The future of fertility and the vaginal microbiome

pharmaphorum podcast Episode 140a

As societies have modernised, fertility rates have declined substantially. There are perhaps three key reasons for this: the empowerment of women, declining child mortality rates, and the rising cost of raising children. As a consequence, the global population growth rate has declined to less than 1% per year today.

In a new episode of the pharmaphorum podcast - recorded back in March, during Women’s History Month - web editor Nicole Raleigh spoke with Johan van Hylckama Vlieg, co-founder and chief scientific officer of Freya Biosciences, a Series A-financed, clinical stage, microbial immunotherapy company in women’s health, discussing the role of the vaginal microbiome in fertility, before he was due to speak at the first-of-its-kind Microbes in Women’s Health Congress in Copenhagen.

The much-discussed gut microbiome might be complex and as yet not fully understood, but the vaginal microbiome is an intricate and dynamic microecosystem that constantly undergoes fluctuations during the female menstrual cycle, sex, childbirth, the menopause – basically, a woman’s entire life. But with issues of women’s health largely unmet across the board – they are, after all, not just small men – it is heartening to see that there is a change happening, and investment is slowly being made into endeavours to address this disparity, as Vlieg discusses.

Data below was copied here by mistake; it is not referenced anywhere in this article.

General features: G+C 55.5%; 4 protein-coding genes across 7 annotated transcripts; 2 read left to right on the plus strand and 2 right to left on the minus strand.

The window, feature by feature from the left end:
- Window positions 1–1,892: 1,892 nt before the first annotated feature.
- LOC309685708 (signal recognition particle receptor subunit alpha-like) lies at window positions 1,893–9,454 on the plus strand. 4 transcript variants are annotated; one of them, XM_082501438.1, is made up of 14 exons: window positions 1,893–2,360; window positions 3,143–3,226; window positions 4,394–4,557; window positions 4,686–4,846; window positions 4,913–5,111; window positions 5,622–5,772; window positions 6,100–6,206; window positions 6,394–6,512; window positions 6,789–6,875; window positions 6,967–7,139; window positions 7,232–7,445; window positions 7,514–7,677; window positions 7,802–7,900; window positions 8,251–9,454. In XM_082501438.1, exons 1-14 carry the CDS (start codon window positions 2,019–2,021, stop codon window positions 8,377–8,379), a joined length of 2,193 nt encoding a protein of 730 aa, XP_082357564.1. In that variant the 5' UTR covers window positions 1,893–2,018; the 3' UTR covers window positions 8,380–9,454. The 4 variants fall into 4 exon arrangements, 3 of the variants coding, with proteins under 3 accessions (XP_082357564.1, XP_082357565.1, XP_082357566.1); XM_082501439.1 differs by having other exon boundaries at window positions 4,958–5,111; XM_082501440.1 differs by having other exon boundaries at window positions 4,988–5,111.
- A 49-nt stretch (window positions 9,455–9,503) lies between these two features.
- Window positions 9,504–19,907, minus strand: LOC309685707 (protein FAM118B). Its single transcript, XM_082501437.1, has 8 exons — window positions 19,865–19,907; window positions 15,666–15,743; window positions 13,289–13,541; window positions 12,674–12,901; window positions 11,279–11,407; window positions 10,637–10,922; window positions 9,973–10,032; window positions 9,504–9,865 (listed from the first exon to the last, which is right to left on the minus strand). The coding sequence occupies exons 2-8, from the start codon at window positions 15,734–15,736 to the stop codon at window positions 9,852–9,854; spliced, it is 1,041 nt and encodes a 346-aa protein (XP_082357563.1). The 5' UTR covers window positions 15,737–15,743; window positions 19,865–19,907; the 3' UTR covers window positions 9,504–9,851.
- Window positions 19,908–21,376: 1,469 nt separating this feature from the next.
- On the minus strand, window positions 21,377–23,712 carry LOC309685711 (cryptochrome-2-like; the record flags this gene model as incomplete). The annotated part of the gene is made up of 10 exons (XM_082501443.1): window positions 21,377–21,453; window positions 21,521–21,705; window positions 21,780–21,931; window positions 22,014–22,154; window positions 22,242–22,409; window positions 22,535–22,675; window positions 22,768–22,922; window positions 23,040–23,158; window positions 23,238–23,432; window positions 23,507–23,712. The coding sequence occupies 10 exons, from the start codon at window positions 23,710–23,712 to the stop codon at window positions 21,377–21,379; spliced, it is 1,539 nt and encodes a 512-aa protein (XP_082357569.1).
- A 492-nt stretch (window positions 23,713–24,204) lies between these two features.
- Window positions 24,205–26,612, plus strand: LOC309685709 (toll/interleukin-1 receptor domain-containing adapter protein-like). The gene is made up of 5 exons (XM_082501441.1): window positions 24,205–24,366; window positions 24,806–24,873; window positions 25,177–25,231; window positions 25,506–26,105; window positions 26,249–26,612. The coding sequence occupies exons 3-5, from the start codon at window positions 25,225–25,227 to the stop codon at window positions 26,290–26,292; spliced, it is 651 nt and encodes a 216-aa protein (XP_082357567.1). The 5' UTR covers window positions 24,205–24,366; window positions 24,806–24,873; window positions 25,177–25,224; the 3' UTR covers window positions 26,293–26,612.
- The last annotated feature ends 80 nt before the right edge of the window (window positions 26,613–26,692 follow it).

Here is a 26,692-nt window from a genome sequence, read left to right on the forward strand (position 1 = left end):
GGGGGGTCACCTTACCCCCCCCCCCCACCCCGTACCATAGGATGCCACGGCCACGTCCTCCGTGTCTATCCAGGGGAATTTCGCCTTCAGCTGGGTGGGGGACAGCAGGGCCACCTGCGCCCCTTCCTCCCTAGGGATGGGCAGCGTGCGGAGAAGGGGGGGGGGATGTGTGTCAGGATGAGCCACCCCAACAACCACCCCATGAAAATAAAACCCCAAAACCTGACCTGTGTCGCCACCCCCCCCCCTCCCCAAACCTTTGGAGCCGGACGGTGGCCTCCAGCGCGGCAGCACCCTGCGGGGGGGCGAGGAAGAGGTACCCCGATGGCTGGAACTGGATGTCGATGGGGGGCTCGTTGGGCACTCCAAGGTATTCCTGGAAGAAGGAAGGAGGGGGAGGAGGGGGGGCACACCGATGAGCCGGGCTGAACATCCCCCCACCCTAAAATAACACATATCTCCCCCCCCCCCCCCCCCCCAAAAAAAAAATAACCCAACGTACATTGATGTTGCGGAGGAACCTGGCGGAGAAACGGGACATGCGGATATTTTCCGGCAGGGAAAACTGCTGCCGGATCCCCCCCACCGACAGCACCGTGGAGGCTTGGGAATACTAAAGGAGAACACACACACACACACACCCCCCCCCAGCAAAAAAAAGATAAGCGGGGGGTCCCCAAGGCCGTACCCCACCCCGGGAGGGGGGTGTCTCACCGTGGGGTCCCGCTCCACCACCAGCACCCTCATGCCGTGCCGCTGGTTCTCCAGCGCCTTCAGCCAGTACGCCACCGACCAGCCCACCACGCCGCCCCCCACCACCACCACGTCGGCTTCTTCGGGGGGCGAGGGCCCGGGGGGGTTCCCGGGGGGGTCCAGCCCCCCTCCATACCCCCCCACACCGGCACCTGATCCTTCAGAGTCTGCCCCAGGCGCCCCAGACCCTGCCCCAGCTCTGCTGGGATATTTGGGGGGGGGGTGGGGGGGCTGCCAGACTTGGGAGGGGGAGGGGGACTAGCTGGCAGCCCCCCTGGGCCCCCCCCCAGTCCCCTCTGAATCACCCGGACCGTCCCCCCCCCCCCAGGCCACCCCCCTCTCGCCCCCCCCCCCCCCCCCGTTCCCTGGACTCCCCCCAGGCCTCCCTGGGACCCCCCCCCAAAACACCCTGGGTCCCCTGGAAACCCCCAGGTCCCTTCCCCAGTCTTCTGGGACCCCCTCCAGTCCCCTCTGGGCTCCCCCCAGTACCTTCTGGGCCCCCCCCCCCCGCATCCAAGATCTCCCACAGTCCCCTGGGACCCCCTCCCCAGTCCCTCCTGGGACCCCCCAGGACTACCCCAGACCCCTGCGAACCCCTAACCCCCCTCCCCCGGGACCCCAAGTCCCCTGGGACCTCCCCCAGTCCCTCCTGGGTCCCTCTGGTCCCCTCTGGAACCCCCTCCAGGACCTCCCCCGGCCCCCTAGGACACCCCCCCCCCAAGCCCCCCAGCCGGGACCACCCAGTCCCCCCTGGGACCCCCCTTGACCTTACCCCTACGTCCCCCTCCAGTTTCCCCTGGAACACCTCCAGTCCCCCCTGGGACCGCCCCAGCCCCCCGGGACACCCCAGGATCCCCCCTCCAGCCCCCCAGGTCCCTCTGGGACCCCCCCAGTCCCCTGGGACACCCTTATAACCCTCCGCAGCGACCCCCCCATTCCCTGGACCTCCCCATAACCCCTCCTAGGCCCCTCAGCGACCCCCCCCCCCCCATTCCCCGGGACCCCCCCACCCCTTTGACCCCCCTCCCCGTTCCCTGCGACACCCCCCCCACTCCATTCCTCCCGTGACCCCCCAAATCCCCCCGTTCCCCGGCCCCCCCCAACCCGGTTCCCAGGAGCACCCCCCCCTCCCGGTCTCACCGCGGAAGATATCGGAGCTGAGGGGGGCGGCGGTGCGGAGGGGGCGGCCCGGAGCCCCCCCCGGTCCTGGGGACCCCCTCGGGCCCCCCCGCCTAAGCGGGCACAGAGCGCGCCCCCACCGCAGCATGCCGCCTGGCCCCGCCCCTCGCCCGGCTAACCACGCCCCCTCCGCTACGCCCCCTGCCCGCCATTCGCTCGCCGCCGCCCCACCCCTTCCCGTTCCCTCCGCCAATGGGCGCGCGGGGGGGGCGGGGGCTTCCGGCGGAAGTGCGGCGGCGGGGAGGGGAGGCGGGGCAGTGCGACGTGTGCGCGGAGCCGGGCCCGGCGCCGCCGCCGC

Female reproductive microbiota has been suggested to affect infertility and may play a key role in the success of assisted reproductive technologies (or ARTs), such as embryo implantation and pregnancy care. Since the first IVF baby was born in 1978, assisted reproductive technologies have become safer, more successful, and more accessible – and Vlieg explains the role of vaginal microbiota in pregnancy, recent developments in the field looking at their potential in female reproductivity issues, as well as Freya’s reproductive immunotherapies.

You can listen to episode 140a of the pharmaphorum podcast in the player below, download the episode to your computer, or find it - and subscribe to the rest of the series - in iTunes, SpotifyGoogle Podcasts, Amazon Music, and Podbean.